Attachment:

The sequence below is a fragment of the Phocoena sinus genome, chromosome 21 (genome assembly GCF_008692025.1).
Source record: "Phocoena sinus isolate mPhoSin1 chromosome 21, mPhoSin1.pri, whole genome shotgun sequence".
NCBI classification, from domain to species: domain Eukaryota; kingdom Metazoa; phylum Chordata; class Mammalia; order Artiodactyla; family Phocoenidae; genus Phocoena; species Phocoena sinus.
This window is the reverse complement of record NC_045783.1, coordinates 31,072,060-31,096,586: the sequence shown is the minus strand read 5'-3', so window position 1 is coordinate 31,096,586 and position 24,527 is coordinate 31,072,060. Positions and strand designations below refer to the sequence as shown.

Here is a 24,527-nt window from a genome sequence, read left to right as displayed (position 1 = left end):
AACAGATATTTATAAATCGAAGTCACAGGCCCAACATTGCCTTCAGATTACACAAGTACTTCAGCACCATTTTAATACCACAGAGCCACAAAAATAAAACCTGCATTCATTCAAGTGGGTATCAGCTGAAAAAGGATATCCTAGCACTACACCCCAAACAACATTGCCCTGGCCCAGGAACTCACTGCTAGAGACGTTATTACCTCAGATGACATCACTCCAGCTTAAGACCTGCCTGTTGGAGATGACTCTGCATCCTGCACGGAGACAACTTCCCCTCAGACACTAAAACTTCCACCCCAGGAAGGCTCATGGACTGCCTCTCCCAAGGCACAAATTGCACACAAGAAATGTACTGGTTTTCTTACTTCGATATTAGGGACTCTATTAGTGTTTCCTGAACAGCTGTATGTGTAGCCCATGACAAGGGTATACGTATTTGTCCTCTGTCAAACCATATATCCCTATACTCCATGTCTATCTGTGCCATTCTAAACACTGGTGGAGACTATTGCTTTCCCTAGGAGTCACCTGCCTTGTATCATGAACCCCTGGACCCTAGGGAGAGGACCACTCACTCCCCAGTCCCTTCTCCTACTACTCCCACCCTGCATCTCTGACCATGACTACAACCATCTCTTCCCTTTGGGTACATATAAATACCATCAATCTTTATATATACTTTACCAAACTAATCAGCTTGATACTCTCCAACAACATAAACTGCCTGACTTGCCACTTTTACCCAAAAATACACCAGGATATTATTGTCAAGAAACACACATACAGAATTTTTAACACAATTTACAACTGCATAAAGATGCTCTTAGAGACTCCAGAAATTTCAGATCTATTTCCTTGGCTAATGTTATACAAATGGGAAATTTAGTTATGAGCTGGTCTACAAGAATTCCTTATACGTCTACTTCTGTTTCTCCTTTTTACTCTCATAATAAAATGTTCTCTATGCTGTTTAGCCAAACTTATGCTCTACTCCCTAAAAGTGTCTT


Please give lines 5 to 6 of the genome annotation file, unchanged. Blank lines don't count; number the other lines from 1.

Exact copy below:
Here is a 24,527-nt window from a genome sequence, read left to right as displayed (position 1 = left end):
AACAGATATTTATAAATCGAAGTCACAGGCCCAACATTGCCTTCAGATTACACAAGTACTTCAGCACCATTTTAATACCACAGAGCCACAAAAATAAAACCTGCATTCATTCAAGTGGGTATCAGCTGAAAAAGGATATCCTAGCACTACACCCCAAACAACATTGCCCTGGCCCAGGAACTCACTGCTAGAGACGTTATTACCTCAGATGACATCACTCCAGCTTAAGACCTGCCTGTTGGAGATGACTCTGCATCCTGCACGGAGACAACTTCCCCTCAGACACTAAAACTTCCACCCCAGGAAGGCTCATGGACTGCCTCTCCCAAGGCACAAATTGCACACAAGAAATGTACTGGTTTTCTTACTTCGATATTAGGGACTCTATTAGTGTTTCCTGAACAGCTGTATGTGTAGCCCATGACAAGGGTATACGTATTTGTCCTCTGTCAAACCATATATCCCTATACTCCATGTCTATCTGTGCCATTCTAAACACTGGTGGAGACTATTGCTTTCCCTAGGAGTCACCTGCCTTGTATCATGAACCCCTGGACCCTAGGGAGAGGACCACTCACTCCCCAGTCCCTTCTCCTACTACTCCCACCCTGCATCTCTGACCATGACTACAACCATCTCTTCCCTTTGGGTACATATAAATACCATCAATCTTTATATATACTTTACCAAACTAATCAGCTTGATACTCTCCAACAACATAAACTGCCTGACTTGCCACTTTTACCCAAAAATACACCAGGATATTATTGTCAAGAAACACACATACAGAATTTTTAACACAATTTACAACTGCATAAAGATGCTCTTAGAGACTCCAGAAATTTCAGATCTATTTCCTTGGCTAATGTTATACAAATGGGAAATTTAGTTATGAGCTGGTCTACAAGAATTCCTTATACGTCTACTTCTGTTTCTCCTTTTTACTCTCATAATAAAATGTTCTCTATGCTGTTTAGCCAAACTTATGCTCTACTCCCTAAAAGTGTCTT